Tuesday, March 27, 2018 by JD Heyes
A new film featuring scores of interviews with ranchers and longtime residents of Western states documents what many have long viewed as the federal government’s insatiable appetite for land and resources.
In the first of two trailers introducing the documentary, which is titled, “Land Grab: The Conspiracy to Own All of the Natural Resources in the Western U.S.,” James White of Northwest Liberty News said the film is a product of interviews he conducted with landowners and ranchers throughout the West who have dealt with a federal land management bureaucracy that has become increasingly hostile over the past few decades.
The worst abuses and mismanagement of land and resources, however, has occurred in recent years, with ranchers and landowners citing many instances of problematic interactions with the U.S. Department of the Interior and its various agencies.
“When we first came to Nevada, the [U.S.] Forest Service was very cooperative, they wanted us to survive, they wanted us to make the grade,” said Elko, Nevada resident Kent Howard, who is now deceased. “As time went on, the Forest Service turned completely around, and by the time we got out of the cattle business, the Forest Service was doing everything they possibly could to make it hard for you.”
Howard added that one thing most Americans don’t understand about life in the West “is how bad the land management is” on the part of federal agencies. For instance, he said, in the 1950s, 1960s, and into the 1970s, the numbers of deer in the area were staggering. But today they are scarce, at best.
Mike Laughlin, a rancher and former wildlife biologist with more than three decades’ worth of experience in predator control for the Department of Agriculture, said wildlife numbers have fallen off by millions, even as “mismanagement” has led to “an unbelievable fire situation,” even though fire suppression is the Bureau of Land Management’s biggest program.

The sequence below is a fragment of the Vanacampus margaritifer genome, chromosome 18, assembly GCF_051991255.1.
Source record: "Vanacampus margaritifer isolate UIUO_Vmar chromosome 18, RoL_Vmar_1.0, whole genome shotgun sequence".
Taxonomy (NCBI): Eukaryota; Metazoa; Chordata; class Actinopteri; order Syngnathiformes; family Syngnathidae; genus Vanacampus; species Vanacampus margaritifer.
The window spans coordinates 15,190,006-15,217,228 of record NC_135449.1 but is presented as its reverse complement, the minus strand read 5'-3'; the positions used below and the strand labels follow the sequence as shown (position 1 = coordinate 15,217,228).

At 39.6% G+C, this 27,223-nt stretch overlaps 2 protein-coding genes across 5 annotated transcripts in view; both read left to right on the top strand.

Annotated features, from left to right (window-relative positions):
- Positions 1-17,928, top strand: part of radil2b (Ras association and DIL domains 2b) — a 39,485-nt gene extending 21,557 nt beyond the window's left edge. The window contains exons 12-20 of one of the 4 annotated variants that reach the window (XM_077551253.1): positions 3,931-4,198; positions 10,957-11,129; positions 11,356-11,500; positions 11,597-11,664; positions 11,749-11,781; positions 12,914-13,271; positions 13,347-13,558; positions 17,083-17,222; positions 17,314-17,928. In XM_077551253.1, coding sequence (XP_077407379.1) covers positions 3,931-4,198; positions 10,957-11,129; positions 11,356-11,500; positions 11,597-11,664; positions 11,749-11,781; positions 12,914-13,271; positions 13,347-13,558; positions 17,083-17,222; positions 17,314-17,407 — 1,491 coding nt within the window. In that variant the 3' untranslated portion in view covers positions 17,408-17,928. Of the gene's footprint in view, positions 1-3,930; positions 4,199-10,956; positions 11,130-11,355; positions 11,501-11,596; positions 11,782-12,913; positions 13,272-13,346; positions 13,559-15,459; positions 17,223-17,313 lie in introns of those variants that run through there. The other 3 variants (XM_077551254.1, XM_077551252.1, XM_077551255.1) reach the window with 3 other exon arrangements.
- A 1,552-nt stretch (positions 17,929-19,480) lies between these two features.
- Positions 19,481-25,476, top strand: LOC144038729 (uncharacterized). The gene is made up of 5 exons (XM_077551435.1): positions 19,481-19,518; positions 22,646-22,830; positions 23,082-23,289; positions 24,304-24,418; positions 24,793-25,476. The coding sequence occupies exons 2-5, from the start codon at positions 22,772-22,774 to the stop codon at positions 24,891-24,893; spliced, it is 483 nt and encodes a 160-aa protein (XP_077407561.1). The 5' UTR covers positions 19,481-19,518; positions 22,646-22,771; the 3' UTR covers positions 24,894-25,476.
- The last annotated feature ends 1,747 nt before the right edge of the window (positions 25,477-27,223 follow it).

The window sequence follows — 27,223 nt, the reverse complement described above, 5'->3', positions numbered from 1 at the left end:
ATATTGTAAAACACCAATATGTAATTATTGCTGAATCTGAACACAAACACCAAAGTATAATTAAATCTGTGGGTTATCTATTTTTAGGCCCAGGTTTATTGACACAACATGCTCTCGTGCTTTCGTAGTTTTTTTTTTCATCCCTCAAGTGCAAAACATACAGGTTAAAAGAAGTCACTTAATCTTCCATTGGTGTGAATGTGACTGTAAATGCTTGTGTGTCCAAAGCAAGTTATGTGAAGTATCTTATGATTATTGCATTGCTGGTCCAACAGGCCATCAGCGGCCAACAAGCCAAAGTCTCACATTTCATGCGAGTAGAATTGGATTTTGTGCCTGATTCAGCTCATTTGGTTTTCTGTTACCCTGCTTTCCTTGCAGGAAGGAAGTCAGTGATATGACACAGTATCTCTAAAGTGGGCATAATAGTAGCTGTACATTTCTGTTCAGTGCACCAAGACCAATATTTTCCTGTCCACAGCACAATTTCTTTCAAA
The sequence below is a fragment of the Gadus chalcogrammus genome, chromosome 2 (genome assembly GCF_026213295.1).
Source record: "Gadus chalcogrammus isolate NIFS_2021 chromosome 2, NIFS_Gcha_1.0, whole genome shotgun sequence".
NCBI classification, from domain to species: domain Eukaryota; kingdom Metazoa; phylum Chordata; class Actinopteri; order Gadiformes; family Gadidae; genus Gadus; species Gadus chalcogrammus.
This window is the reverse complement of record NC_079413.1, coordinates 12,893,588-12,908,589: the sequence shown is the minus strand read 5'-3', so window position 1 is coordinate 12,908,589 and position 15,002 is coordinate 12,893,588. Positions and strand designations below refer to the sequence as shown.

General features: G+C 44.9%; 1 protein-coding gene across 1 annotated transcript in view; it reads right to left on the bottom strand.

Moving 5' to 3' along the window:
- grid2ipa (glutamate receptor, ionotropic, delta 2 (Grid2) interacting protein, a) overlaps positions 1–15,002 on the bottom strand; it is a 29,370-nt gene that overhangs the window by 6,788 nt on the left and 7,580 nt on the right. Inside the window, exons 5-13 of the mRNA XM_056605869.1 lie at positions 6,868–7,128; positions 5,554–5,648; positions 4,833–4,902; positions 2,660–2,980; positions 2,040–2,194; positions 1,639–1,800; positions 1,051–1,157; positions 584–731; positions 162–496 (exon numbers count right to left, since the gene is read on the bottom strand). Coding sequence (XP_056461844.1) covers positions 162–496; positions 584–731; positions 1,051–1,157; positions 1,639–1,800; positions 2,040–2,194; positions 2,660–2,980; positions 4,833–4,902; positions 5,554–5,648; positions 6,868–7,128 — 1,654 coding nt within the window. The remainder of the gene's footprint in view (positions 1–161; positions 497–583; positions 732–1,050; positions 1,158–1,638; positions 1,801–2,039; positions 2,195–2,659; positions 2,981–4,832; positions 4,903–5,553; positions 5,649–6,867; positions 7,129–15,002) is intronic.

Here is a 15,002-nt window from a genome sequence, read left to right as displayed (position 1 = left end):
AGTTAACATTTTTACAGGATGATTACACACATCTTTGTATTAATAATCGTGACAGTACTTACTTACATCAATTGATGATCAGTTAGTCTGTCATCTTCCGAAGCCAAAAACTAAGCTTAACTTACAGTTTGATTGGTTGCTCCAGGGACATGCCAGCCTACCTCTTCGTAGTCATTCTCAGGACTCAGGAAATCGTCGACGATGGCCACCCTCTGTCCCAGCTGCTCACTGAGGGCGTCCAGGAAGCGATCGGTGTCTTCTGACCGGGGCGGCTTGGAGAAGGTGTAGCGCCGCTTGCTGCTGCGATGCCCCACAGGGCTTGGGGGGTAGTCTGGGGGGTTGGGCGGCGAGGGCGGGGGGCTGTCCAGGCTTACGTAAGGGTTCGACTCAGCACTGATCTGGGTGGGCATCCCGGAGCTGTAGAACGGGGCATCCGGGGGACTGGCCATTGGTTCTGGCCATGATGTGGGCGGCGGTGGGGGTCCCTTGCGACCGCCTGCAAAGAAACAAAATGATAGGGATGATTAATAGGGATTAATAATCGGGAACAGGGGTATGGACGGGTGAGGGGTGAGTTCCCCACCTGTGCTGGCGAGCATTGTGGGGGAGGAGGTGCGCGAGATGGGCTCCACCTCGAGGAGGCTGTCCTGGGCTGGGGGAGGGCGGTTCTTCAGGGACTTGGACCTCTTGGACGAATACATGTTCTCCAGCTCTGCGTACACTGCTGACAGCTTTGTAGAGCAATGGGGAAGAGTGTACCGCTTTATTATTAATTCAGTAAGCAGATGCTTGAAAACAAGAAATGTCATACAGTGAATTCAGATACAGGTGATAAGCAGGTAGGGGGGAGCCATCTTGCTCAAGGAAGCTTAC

George Parman, of Eureka, Nev., said cattle numbers throughout the West have also declined substantially over the decades, thanks to the policies and actions of federal management agencies. He added that the federal government now owns 90 percent of the state. (Related: BLM thugs abused the law and used “incredible bias” against Nevada rancher Clive Bundy, warns new report.)
Rancher Kevin Borba, also of Eureka, said that his first ranching operation was “crowded out” by a solar panel company so he and his family moved to the area to start another. He said that in no time at all he began having “trouble with the BLM and the Forest Service.”
“They cut our numbers on the Duckwater site from 415 to 140 head, and tried to give me 1,006 head of sheep — which we’re not in the sheep business,” Borba said. “That battle’s been in courts for two years and is ongoing to this day” — that was two years ago, roughly.
“Since then, we’ve had a battle over horses — overpopulation of horses,” he continued, adding that he tried to get BLM to maintain horse numbers but did not have any success. “The end result is, it cuts our numbers and takes away our livelihood.” He said the added stress is also taking its toll on his family.
“When you’ve got the Forest Service, and the BLM, and Fish and Game all trying to get rid of you, you’ve got a problem,” noted Howard in the second trailer.
Scott Raine, a business owner and a former chairman of the Nevada Board of Wildlife Commissioners, said that BLM and other federal land and resource management agencies would hoard data from their own biologists then impose rules and restrictions based on “pseudoscience” that is “largely based upon social interaction” and “opinion.”
Hank Vogler of Ely, Nev., added that the federal land and resource management agencies treat everyone with a “one-size-fits-all” approach that is equal — “equally poor.”
J.D. Heyes is editor of The National Sentinel and a senior writer for Natural News and News Target.